Big Pharma asks FDA for clear off-label rules

If the drug industry has been unsuccessful at gaining FDA guidance on social-media marketing, then maybe it can get the agency to speak about another promotional thicket. This time, pharma companies are seeking clarity on off-label drug use. Namely, what they can and can't say about maladies their products aren't FDA-approved to treat.

Seven drugmakers have written the agency to petition for details, saying that current FDA rules are murky and precarious. What if doctors ask about an off-label use, completely unprompted? What about payors? Clinical guidelines produced by third parties? And so on. It's not a trivial issue, as those 7 companies know; among Allergan, Eli Lilly, Johnson & Johnson, Novartis, Novo Nordisk, Pfizer and Sanofi are some record-setting, multibillion-dollar marketing settlements with the Department of Justice.

"That lack of clarity places manufacturers at risk of criminal and civil sanctions if they cannot correctly guess where the government would draw a line [on information about off-label uses]," wrote lawyers for those companies (as quoted by Medical Marketing & Media). "Industry should not have to refer to the terms of DoJ settlements or informal statements of FDA officials to learn what is expected of them prospectively."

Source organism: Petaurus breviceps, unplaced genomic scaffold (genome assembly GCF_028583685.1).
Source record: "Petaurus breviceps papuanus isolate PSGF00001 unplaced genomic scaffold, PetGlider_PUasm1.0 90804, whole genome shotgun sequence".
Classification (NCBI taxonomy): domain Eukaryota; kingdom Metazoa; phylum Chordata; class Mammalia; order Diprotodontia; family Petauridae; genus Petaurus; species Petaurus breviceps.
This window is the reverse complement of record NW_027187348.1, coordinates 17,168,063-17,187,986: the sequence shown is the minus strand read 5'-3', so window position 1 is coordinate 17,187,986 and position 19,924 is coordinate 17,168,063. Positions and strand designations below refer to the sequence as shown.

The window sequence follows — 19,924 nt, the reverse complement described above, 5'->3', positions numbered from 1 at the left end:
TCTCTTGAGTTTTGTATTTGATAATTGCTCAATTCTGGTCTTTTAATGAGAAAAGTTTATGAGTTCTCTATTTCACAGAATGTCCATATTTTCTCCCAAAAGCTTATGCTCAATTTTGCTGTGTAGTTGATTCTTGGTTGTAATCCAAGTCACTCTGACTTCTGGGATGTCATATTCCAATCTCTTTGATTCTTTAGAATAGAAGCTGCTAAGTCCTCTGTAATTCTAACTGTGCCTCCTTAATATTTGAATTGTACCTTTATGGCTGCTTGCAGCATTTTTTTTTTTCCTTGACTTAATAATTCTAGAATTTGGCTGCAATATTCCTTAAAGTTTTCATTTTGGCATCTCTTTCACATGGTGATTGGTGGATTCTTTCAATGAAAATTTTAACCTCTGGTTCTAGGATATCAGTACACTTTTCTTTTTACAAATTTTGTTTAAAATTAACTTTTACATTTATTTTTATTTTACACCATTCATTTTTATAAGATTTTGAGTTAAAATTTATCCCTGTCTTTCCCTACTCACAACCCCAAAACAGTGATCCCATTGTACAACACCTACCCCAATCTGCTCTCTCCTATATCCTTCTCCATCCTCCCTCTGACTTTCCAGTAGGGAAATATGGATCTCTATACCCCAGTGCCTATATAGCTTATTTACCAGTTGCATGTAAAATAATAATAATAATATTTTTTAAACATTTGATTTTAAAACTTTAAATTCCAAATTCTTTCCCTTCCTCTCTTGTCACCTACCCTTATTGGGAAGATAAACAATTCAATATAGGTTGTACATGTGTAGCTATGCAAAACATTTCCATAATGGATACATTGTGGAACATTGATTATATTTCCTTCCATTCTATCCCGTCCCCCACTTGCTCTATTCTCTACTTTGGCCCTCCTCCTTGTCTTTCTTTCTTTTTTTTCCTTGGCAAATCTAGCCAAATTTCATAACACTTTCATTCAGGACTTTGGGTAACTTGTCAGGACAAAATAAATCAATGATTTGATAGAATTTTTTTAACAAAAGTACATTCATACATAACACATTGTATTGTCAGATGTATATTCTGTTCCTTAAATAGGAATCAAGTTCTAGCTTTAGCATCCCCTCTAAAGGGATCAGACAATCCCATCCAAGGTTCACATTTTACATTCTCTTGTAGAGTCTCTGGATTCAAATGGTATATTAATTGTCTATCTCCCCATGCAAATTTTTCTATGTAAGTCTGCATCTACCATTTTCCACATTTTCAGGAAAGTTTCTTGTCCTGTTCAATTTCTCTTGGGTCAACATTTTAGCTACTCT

The companies say the FDA has to step in to protect the public health; otherwise, pharma firms will continue to either over- or under-communicate about unapproved uses, depending upon how they interpret the DoJ and FDA tea leaves.

- read the MM&M story

Suggested Articles

An oncologist leader RBC Capital Markets interviewed expressed comfort that Trodelvy will succeed in earlier-line TNBC and in HR-positive disease.

Gilead Sciences is the latest drugmaker to settle Justice Department claims that its charity contributions were actually kickbacks.

J&J figures its partner Genmab owes a share of Darzalex Faspro royalties to Halozyme for its subcutaneous delivery tech. Genmab doesn't agree.